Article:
Transmission lines are used to transport electricity from places where it is generated to places where it is used. Almost all electricity in North America is generated in fossil-fueled, nuclear-fueled, or hydroelectric generating stations. These are located some distance away from the factories, businesses, institutions, and homes where the electricity is actually used, in some cases hundreds of miles away, so that the electricity must be transmitted from the generating stations to these diverse locations.
Transmission lines are strung between tall, well-spaced towers and are linear features that appropriate long, narrow areas of land. Most transmission lines carry a high voltage of alternating current, typically ranging from about 44 kilovolts (kV) to as high as 750 or more kV (some transmission lines carry a direct current, but this is uncommon). Transmission lines typically feed into lower-voltage distribution lines, which typically have voltage levels less than about 35 kV and an alternating current (in North America) of 60 Hertz (Hz; this is equivalent to 60 cycles of positive to negative per second), and is usually 50 Hz in Europe.
Electrical fields are generated by transmission lines (and by all electrical appliances), with the strength of the field being a function of the voltage level of the current being carried by the powerline. The flow of electricity in transmission lines also generates a magnetic field. Electric fields are strongly distorted by conducting objects (including the human body), but magnetic fields are little affected and freely pass through biomass and most structures. Electric and magnetic fields both induce extremely weak electrical currents in the bodies of humans and other animals. These electrical currents are, however, several million times weaker than those induced by the normal functions of certain cells in the human body.
Transmission lines are controversial for various reasons. These include their poor aesthetics, the fact that they can destroy and fragment large areas of natural lands or take large areas out of other economically productive land-uses, and the belief of many people that low-level health risks are associated with living in the vicinity of these structures.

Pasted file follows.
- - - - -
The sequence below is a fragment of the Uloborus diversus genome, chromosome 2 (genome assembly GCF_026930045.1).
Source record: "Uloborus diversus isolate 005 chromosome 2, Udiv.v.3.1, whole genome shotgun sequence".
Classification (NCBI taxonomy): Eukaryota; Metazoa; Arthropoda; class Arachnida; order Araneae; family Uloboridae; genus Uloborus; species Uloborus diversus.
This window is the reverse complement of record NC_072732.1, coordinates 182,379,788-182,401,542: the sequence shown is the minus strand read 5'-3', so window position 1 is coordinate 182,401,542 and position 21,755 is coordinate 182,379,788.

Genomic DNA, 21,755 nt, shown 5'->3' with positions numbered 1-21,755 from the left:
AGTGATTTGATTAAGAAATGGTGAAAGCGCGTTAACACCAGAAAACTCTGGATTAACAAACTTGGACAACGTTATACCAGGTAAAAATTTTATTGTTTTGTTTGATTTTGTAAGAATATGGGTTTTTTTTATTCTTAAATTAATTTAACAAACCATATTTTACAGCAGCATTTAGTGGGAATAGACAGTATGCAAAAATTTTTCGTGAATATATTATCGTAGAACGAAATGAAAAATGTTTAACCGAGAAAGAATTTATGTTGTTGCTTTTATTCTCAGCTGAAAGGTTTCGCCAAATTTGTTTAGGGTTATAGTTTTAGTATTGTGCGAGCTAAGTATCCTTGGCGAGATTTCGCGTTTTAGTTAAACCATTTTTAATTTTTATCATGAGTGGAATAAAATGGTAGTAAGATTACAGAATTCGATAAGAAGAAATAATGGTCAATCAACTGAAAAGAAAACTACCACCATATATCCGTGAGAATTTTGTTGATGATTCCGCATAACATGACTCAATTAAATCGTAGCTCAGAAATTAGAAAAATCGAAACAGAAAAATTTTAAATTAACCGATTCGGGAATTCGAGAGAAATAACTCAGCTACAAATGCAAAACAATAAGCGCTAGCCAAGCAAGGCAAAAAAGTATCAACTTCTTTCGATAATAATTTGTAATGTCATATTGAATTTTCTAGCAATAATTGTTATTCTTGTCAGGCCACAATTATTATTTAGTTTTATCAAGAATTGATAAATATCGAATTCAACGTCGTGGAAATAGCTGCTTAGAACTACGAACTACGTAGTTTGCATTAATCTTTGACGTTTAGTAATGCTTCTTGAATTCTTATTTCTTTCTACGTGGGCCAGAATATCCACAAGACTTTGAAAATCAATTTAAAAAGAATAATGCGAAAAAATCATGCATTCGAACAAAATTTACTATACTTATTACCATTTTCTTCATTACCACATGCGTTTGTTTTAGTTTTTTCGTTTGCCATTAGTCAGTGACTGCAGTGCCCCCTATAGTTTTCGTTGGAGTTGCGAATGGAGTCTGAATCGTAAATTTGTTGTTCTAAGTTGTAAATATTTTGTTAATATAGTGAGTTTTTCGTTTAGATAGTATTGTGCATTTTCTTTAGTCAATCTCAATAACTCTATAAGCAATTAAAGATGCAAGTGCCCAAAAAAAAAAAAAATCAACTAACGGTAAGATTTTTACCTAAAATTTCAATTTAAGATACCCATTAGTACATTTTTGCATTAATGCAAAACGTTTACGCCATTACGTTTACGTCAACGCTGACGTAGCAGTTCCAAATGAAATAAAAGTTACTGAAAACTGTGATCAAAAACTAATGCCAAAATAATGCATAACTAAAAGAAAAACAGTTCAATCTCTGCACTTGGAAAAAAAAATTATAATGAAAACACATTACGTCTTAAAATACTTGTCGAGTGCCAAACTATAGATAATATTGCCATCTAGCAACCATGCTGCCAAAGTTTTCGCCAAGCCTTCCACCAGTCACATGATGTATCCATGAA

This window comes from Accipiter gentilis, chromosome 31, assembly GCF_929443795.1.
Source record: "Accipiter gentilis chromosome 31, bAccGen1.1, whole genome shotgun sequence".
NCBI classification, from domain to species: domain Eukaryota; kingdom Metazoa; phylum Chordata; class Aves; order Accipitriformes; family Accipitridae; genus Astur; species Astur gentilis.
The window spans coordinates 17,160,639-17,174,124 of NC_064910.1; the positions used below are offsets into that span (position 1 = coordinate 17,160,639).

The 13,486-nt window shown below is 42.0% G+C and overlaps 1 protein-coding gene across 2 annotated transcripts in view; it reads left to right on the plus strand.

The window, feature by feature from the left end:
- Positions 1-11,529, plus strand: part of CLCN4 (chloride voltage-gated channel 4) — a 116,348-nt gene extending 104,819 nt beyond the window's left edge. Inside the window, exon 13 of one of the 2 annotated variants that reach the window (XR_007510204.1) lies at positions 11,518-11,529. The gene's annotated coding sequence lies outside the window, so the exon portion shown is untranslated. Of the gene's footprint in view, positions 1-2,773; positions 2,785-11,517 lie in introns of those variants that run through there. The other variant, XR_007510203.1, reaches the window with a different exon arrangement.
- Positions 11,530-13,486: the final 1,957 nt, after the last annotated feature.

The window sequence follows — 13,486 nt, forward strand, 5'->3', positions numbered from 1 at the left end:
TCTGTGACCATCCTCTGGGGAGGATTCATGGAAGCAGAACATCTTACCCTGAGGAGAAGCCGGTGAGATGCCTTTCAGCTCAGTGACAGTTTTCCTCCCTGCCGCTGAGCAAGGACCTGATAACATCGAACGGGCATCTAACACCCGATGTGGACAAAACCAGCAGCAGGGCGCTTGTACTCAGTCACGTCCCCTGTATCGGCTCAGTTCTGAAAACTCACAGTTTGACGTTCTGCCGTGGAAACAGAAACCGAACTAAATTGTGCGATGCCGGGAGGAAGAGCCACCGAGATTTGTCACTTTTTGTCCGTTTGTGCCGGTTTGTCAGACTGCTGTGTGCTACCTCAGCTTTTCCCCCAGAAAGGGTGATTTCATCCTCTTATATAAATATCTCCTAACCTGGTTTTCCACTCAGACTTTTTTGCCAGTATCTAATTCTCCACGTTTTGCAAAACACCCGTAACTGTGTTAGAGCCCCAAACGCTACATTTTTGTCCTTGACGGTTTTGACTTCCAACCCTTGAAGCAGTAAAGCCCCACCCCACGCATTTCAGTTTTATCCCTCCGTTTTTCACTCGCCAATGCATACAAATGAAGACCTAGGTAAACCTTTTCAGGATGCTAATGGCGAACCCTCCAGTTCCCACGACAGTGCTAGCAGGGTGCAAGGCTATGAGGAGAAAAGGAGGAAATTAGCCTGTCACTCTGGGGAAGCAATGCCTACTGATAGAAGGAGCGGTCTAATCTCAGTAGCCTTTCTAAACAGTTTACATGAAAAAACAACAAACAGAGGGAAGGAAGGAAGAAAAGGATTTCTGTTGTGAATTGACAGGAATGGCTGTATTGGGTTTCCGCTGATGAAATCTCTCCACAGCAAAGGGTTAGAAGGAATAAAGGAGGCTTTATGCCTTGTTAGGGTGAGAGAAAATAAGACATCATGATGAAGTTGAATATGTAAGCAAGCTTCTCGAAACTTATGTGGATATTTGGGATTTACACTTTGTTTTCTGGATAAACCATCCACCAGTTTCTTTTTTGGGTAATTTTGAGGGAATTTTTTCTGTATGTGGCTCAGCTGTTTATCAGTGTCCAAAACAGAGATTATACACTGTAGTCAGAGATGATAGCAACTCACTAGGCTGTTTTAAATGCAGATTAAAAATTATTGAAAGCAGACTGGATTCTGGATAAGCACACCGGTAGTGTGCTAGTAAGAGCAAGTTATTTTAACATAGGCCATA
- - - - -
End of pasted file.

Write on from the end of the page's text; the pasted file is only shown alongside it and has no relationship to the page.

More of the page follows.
Aesthetics of transmission lines
Transmission lines are very long, tall, extremely prominent linear features. Transmission lines have an unnatural appearance and their very presence disrupts the visual aesthetics of natural landscapes, as viewed from the ground or the air. As such, transmission lines represent a type of "visual pollution" that detracts from otherwise pleasing natural or pastoral landscapes. These aesthetic damages are an important environmental impact of almost all rural transmission lines. Similarly, above-ground transmission lines in urban and suburban areas are not regarded as having good aesthetics.
Damages to natural values
Apart from difficult crossings of major rivers and mountainous areas, transmission lines tend to follow the shortest routes between their origin and destination. Often, this means that intervening natural areas must be partially cleared to develop the right-of-way for the transmission line. This can result in permanent losses of natural habitat , as typically happens when forests are cleared to develop a powerline right-of-way. Moreover, it is not feasible to allow trees to regenerate beneath a transmission line because they can interfere with the operation and servicing of the powerline.
For these reasons, vegetation is cleared beneath and to the sides of transmission lines (for a width of about one tree-height). This can be done by periodically cutting shrubby vegetation and young trees or by the careful use of herbicides, which can kill shrubs and trees while allowing the growth of grasses and other herbaceous plants.
These sorts of management practices result in the conversion of any original, natural habitats along a transmission right-of-way into artificial habitats. The ecological effects include a net loss of natural habitats and fragmentation of the remainder into smaller blocks. In addition, roads associated with the construction and maintenance of transmission lines may provide relatively easy access for hunters, anglers, and other outdoor recreationalists to previously remote and isolated natural areas. This can result in increased stress for certain wild species , especially hunted ones, as well as other ecological damages.